Finland: 94 years to gold?
by Andrew Podnieks|19 FEB 2022
Finland is looking for the one thing it has never achieved: Olympic gold.
photo: Andre Ringuette / HHOF-IIHF Images
Over the course of the IIHF’s long and glorious history there is no greater story of slow and consistent and remarkable development than Finland. And now, Suomi is one game away – maybe one goal away – from doing something it has never done – win Olympic gold. The path from there to here, from 10 February 1928, when the nation was welcomed into the IIHF family during the Olympics in St. Moritz, has been a long one, but this proud and hockey-loving culture has been waiting and hoping for this moment for a long time.

It wasn’t until 1939 that Finland played its first IIHF event, the World Championship in Basel and Zurich, Switzerland. The Finns lost all five games and placed in a tie for 13th, and last, spot, with Yugoslavia. Their first ever game came on 3 February 1939, when they were swamped by Germany, 12-1. That lone Finnish goal was scored by Holger Granstrom, who is forever the answer to the trivia question, who scored Finland’s first ever goal in IIHF competition.

The war interrupted the IIHF schedule for several years, and Finland didn’t play again until 1949 when it had a 3-0-2 record and finished 7th. Suomi played at the 1951 Worlds and finished 7th again, and this was the lead-in to the 1952 Olympics in Oslo, the first time the Finns participated in the five-ringed event. Risto Lindroos was the coach and Aarne Honkavaara the captain. Honkavaara was a star of this era. He played in all three events right after the war and was a fine goal scorer. Finland won only two of six games, though, and finished 7th, and starting in 1954 they played at the World Championship and have been doing so ever since in the top pool.

But here’s the incredible part. The years and decades passed. The Finns kept competing, but they never came particularly close to any sort of medal until the 1988 Olympics in Calgary, Alberta. By this time, several Finns had started to play in the NHL. The first were Pekka Rautakallio and Risto Siltanen, who both made their NHL debuts on October 10, 1979. A year later, the great Jari Kurri started, changing the reputation of Finns in North America forever.

In Calgary, Finland won three and tied one in the preliminary round, and in the medal round they completed their incredible run by defeating the gold-medal-winning Soviets, 2-1, on the final day. Finland won silver, its first medal ever in senior IIHF competition, exactly 60 years after joining international hockey.

This success had its roots in excellent performances at the World Junior Championship during that tournament’s first days. The U20 was first established by the IIHF in 1977, and in 1980, the Finns earned medals three years running – silver, silver, bronze. In 1987, they won their first gold at the U20, but between then and 2013 they won gold only once more (1998).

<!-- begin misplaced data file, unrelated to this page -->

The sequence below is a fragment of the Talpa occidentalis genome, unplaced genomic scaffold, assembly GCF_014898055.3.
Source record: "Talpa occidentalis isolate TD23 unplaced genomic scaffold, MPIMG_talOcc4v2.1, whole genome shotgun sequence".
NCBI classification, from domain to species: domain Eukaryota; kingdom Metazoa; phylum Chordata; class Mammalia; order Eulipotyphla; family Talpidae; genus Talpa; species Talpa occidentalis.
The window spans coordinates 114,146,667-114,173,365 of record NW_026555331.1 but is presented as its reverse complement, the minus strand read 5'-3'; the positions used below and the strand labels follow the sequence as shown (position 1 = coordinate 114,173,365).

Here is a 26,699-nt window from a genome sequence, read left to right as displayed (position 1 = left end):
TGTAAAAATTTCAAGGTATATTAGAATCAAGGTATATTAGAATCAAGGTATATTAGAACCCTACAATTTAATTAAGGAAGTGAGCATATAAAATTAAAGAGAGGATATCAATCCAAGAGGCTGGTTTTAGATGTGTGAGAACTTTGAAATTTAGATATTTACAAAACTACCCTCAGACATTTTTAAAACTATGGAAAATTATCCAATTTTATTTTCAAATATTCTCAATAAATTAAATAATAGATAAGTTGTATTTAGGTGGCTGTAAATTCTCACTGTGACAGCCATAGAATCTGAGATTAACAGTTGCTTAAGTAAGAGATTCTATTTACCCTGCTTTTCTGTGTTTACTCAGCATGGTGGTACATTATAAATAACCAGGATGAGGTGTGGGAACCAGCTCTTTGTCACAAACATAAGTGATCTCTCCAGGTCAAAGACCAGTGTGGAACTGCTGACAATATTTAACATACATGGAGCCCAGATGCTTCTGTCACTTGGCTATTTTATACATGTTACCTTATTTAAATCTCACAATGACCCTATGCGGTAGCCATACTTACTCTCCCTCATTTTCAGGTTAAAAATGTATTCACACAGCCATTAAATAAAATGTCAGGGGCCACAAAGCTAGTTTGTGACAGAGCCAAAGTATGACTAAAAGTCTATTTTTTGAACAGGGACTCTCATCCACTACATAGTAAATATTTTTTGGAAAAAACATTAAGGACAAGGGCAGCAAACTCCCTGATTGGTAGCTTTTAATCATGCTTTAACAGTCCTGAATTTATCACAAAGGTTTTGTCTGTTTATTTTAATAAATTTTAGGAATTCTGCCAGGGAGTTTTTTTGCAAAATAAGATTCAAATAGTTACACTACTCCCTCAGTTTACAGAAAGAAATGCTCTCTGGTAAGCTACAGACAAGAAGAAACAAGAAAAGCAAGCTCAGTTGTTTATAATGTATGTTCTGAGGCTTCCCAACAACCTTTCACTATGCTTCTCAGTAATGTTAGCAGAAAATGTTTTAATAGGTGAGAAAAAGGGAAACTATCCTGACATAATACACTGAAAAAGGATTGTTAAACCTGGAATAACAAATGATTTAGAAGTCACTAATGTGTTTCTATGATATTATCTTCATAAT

More success followed more quickly after Calgary. They won their first World Championship medal in 1992, a silver, and followed that with another silver two years later. In 1994, they won a bronze at the Lillehammer Olympics. A year later came an historic gold, the team famously captained by Timo Jutila that included the most famous forward line in Finnish history – right winger Jere Lehtinen, centre Saku Koivu, and left winger Ville Peltonen. They were all young and were nicknamed “Tupu, Hupu, Lupu” after Donald Duck’s nephews.

But that gold in 1995 didn’t signal the start of a new wave of success. Although they won four medals in a row (1998-2001), they didn’t win gold again until 2011. In between, they had one of their greatest moments in 2004 in Toronto during the World Cup, advancing to the championship game before losing to the hosts. And in 2006, in Turin, they came agonizingly close to Olympic gold. Tied 1-1 to start the third period, Saku Koivu broke his stick at the faceoff, and while he was getting new lumber Swedish defender Nicklas Lidstrom was slapping the gold-medal-winning goal into the net. 

But at the junior level, there were signs of future greatness. The new U18 event was a boon for the Finns who won gold at the inaugural tournament in 1999 and again a year later. 

There have been some great results and disappointments along the way, of course, but in the last decade it can be argued Finland has been just about the most consistent winning team in the world. At the World Championships it has won five medals in the last ten events. Since 1998, when the NHL started at the Olympics, no country has won more medals than the Finns (five, including this year). At the World Juniors, they have taken four medals in the last eight events, and in the U18, between 2009 and 2018, they won seven medals, including two more gold in 2016 and 2018.

And right now, the Finns are in a place they have never been before. For the first time, they have advanced to the gold medal game at three consecutive events in men’s ice hockey – 2019 Worlds (win against Canada), 2021 Worlds (loss to Canada), and now the Olympic final against ROC. This is the most dominant Finnish team ever. Led by coach Jukka Jalonen and big captain Marko Anttila, the Finns have been the favourites all tournament long.

The rise of Finland has taken decades, but here they are. They have won gold at the U18 and the U20 and the World Championship, but the one thing they don’t have is Olympic gold. It has been 94 years, but maybe on Sunday they will check this all-important box off their to-do list. It would be well-earned and come from a most remarkable patience.